A statement issued by her family on Thursday UK time confirmed that the self-taught designer – hailed by many as the inventor of the mini-skirt – “died peacefully at home in Surrey, UK this morning”.
The statement read: “Dame Mary, aged 93, was one of the most internationally recognised fashion designers of the 20th century and an outstanding innovator of the Swinging Sixties.
“She opened her first shop Bazaar in the Kings Road in 1955 and her far-sighted and creative talents quickly established a unique contribution to British fashion.”
Dame Mary – also famed for her “skinny rib” sweaters and hot pants and her quote that “fashion is a tool to compete in life outside the home” – married Alexander Plunket Greene in 1957, and they had one son, before her husband’s death in 1990.
Born 11 February, 1930 in Blackheath, south east London, Mary was so driven by her wanting to advance feminism through fashion she came up with her so-called “Chelsea look” defined by then-controversially high hemlines, trousers for women and popularising the bob haircut pioneered by her hair stylist icon friend Vidal Sassoon.
Her small store Bazaar in the heart of the King’s Road became one of the hearts of London’s “Swinging Chelsea”, from which she grew her global fashion empire.
Mary’s partnership with Twiggy also propelled her looks to worldwide fame and her boutiques were filled with loud music and free drinks.
Her Ginger Group started in 1963 made fashion affordable for ordinary working women, and she famously said: “I didn’t have time to wait for women’s lib.”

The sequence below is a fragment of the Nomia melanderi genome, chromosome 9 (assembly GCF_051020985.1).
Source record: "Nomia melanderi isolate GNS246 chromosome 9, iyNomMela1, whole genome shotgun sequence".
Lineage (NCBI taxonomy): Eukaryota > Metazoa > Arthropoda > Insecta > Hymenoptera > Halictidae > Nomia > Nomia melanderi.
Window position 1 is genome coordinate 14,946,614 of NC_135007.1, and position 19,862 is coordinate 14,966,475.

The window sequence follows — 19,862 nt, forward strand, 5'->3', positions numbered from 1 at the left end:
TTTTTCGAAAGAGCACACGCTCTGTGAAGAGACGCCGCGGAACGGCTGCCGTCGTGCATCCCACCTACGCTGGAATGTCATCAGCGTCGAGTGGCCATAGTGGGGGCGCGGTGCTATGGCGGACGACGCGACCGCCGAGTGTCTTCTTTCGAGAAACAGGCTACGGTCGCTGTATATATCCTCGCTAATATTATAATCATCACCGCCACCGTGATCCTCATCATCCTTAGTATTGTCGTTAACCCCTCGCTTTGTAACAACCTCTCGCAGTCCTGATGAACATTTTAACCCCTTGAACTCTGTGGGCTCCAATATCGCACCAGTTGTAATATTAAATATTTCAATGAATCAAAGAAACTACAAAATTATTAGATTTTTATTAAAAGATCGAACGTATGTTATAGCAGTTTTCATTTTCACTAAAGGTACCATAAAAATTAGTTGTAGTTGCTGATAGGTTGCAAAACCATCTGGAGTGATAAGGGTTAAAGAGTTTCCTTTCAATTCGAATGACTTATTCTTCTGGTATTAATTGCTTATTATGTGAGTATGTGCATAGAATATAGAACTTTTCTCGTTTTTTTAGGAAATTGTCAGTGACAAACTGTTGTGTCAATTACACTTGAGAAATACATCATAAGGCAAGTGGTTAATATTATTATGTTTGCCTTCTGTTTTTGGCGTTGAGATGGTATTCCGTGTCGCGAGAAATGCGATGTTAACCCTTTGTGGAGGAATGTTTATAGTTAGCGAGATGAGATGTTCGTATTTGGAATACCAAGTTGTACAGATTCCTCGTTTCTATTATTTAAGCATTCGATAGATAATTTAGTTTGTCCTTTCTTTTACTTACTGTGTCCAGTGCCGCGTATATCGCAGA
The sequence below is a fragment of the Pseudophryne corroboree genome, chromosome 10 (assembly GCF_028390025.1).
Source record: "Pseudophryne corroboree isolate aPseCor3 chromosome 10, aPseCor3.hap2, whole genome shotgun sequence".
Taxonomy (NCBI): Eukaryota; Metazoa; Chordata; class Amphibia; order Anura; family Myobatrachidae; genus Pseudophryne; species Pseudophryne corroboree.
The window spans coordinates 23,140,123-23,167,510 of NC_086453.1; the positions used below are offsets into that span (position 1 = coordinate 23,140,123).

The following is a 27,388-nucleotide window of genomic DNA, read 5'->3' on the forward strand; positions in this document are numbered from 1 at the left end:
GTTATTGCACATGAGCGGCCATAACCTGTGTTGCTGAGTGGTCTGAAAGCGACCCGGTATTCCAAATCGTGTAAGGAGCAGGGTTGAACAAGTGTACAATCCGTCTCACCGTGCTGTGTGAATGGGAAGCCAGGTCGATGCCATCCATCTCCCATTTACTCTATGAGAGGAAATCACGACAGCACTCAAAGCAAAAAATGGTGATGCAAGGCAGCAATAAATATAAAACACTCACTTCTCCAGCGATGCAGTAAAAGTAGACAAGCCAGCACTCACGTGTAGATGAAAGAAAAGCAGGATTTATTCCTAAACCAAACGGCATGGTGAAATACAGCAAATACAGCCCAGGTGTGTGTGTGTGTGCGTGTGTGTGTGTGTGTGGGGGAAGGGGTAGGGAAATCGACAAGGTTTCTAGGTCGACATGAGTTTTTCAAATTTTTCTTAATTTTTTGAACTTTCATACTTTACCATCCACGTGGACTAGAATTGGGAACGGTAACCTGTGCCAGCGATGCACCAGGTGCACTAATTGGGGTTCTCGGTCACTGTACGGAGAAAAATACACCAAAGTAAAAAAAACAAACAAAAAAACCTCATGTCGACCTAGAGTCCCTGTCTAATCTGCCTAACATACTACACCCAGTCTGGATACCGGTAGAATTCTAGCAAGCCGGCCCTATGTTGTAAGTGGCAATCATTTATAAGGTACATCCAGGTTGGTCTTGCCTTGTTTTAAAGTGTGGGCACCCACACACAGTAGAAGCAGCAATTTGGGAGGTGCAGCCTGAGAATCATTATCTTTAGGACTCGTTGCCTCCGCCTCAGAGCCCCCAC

She was appointed a Companion of Honour earlier this year in King Charles’ first honours list.
In 2015, she was made a dame for services to fashion and awarded an OBE in 1996.
It was estimated by the end of the Sixties almost 10 million women in the UK had at least one product from her range in their collections.
She studied illustration at Goldsmiths, where she met her future husband, the aristocrat Alexander, and graduated in 1953 with a diploma in art education, and began an apprenticeship at a high-end milliner, Erik of Brook Street.
Mary was a self-taught designer, attending evening classes on cutting and adjusting mass-market printed patterns to achieve the looks she was after.
She remained a pioneering fashion figure throughout the Seventies, when her business branched into producing bedlinen, carpets, paint wallpaper, swimwear and jewellery.
Dame Mary also introduced skin care for men, and published books promoting her make-up concepts, and in 1990 was given the Hall of Fame Award by the British Fashion Council.